But life was not always so sunny. In fact, most of her nearly 20-year career with the coating plant were a struggle for survival of the business she had set up with her own two hands. Even the start was rough; Kaufman finished her engineering studies in 2003, at the height of the Second Intifada, and found herself in a job market during a raging economic crisis.

"I was so desperate for a job, that I picked up the phone to every workplace I could think of," she says. "When that didn't happen, I distributed newspapers for "Maariv". She found temporary work: a simple technical position at a bus terminal company in Bnei Brak, but never abandoned her dream of working in a technology-intensive industry.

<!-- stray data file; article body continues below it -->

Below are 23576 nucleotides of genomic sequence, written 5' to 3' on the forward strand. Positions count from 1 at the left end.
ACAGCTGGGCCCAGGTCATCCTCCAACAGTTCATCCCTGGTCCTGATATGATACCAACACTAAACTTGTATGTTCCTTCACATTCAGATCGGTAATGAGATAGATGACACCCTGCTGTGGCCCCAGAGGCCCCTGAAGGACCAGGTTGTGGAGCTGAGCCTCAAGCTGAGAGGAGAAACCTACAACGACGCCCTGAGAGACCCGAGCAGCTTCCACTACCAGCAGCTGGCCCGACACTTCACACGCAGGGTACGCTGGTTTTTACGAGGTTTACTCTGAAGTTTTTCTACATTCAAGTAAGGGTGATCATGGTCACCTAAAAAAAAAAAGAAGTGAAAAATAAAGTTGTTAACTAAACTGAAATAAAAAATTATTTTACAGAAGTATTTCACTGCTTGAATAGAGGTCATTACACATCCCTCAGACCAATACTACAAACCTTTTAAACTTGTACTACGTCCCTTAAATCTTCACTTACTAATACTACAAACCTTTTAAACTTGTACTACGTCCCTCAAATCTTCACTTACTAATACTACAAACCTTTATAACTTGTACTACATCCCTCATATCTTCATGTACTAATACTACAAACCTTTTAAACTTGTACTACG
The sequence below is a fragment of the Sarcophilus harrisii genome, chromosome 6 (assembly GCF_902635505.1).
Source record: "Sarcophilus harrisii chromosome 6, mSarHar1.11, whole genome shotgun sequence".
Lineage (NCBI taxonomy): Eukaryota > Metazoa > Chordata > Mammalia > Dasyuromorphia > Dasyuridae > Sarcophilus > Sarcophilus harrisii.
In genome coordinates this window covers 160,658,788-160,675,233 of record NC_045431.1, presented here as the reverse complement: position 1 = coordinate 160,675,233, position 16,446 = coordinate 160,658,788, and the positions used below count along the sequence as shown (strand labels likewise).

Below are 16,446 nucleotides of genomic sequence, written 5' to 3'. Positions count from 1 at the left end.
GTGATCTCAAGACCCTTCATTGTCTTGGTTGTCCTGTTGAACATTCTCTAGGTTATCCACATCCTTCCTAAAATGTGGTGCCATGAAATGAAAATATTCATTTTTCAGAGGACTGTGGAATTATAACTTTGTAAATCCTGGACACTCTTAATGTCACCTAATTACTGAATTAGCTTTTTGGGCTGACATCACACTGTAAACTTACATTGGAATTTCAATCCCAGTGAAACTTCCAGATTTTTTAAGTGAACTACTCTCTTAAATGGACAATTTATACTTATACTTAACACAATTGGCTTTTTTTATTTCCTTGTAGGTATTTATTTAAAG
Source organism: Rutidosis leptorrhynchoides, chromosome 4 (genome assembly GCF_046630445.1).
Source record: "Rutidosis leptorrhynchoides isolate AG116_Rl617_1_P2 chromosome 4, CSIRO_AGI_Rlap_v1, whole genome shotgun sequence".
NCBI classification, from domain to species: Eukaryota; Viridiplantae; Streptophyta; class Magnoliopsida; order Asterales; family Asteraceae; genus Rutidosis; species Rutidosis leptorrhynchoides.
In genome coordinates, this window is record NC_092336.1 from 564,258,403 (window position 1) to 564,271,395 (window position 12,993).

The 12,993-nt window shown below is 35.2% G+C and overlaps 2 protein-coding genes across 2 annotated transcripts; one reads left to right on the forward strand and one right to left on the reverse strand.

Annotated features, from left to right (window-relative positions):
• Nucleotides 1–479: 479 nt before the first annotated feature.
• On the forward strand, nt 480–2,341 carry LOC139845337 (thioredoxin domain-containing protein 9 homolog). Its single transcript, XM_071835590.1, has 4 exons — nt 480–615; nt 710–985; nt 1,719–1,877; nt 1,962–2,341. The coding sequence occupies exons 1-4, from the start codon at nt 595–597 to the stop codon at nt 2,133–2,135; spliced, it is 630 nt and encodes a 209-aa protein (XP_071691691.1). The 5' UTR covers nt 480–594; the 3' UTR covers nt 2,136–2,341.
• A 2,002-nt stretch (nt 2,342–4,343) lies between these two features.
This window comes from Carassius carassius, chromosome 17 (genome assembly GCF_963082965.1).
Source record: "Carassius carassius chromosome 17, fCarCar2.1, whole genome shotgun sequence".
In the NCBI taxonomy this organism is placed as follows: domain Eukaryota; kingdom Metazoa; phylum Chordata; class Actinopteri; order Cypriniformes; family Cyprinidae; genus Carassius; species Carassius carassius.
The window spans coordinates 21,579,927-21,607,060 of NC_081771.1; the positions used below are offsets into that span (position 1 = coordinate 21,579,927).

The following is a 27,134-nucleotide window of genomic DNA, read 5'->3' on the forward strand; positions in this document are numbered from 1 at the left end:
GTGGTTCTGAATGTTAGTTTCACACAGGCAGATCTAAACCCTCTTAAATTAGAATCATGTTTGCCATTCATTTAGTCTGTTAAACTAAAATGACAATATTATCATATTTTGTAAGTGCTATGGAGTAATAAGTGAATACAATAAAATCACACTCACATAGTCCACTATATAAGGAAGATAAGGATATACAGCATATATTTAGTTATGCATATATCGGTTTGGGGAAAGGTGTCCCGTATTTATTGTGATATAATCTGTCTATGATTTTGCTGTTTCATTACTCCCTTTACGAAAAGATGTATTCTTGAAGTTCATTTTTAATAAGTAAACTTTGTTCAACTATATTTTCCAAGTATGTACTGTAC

Then came the offer to work at a tiny workshop in the Bedouin town of Zarzir in the Galilee. Kaufman, originally from Kiryat Ata near Haifa, was deterred neither by the remote location nor the hands-on role, and seized the opportunity with enthusiasm. She had never dreamed of working with heavy machinery, but working with 1970s-era parylene coating equipment became an anchor of stability for her. When the workshop ran into difficulties, Kaufman decided to take initiative and purchase some of the equipment. She took out loans, ordered second-hand equipment from abroad, hired three workers from Migdal Ha'Emek, all with the hope of bringing the gospel of parylene to Israel, at a time when very few believed in coating with this expensive method.